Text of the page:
The Effects Of Autism On A Cheerleading Team

999 WordsAug 22, 20164 Pages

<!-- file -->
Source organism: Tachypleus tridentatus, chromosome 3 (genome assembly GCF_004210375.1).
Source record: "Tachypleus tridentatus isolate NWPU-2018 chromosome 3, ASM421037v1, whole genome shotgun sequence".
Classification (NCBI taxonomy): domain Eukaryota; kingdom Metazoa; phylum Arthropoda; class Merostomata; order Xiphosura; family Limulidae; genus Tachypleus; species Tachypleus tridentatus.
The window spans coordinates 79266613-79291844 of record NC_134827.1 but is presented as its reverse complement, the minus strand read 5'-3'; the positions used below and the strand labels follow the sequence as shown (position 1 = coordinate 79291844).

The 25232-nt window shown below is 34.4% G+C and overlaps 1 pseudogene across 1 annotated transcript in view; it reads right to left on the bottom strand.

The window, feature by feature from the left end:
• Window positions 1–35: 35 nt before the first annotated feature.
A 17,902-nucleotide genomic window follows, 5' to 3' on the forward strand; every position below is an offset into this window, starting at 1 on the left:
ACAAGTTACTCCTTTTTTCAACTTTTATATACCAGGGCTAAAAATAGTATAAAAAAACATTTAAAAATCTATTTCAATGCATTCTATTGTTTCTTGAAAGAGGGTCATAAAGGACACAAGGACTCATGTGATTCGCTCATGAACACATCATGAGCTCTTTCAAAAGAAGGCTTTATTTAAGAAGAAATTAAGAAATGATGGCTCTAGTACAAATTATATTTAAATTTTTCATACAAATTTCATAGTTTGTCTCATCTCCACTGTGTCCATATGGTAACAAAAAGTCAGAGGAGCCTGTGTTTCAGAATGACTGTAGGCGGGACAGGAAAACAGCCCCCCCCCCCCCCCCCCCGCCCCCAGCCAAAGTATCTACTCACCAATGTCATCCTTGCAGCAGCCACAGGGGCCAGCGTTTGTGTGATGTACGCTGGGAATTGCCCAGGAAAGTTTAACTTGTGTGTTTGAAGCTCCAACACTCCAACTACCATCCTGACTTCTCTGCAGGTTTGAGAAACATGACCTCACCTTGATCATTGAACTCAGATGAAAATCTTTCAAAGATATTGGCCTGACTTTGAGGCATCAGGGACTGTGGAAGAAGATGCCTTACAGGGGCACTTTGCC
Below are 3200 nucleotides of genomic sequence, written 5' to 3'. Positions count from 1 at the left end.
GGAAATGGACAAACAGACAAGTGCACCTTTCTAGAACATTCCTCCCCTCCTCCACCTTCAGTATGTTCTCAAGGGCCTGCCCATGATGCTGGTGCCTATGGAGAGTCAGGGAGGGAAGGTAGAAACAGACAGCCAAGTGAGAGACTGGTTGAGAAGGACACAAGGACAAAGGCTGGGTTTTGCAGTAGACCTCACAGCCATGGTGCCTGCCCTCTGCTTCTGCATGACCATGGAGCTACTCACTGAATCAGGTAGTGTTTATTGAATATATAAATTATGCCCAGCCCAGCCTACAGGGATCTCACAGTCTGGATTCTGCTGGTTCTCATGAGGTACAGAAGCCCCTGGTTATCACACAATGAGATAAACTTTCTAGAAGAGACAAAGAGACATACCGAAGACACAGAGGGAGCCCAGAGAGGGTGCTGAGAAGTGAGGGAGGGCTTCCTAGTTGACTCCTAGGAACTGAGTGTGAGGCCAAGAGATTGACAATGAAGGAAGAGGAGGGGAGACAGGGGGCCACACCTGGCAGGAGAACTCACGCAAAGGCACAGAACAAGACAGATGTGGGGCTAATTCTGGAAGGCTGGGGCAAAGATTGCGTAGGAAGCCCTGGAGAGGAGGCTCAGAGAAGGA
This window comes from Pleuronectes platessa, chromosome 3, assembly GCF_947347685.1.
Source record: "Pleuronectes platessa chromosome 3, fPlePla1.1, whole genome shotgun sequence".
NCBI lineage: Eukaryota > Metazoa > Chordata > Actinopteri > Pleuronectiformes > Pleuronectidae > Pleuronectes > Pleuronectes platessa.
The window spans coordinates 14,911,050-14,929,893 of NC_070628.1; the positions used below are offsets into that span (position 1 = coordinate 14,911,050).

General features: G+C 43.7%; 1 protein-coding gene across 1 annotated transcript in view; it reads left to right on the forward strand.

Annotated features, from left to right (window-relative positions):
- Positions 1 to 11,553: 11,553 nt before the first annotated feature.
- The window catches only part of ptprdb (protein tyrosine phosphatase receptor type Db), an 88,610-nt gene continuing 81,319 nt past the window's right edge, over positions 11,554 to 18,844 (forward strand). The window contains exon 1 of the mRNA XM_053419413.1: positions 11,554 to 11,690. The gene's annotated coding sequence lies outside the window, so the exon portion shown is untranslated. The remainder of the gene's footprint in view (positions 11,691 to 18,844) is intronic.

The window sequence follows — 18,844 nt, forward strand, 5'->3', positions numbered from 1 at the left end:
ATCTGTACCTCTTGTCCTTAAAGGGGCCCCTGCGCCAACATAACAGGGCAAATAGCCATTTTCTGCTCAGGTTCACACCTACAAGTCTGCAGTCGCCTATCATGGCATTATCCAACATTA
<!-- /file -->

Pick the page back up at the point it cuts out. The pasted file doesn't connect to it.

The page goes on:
Advancing in the Aspie World I bet you’ve seen at least one before. You know, those articles on the news about someone with autism, doing something amazing that any typical person would never envision them doing. Getting elected homecoming king, being on a cheerleading team, or carrying out an act of kindness that even non-autistic people wouldn’t ever consider are just some of the things that I’ve seen. Though these are spectacular self-esteem lifters for these individuals, warm and fuzzy stories for the public and excellent publicity for wherever they occur, many often forget that autism is a spectrum condition, and functioning levels vary, from wheelchair bound individuals to those in society whose names everyone recognizes. There are autistic individuals on both ends of the spectrum. Those on the lower end exhibit some of the behaviors associated with “classical autism,” like jitters and cognitive impairment. While others, like myself, are on the other end, still “autistic,” but can mask mild symptoms quite well, and function in society though wearing labels of “odd” or “quirky” with high functioning autism, and some are in the middle. No matter which form of autism an individual has, life is different for that person in more ways than one, both beneficial and challenging. I myself have a form of high functioning autism known as Asperger’s Syndrome. Asperger’s Syndrome, or AS for short, was discovered in the early 20th century by a physician for whom it’s named, who

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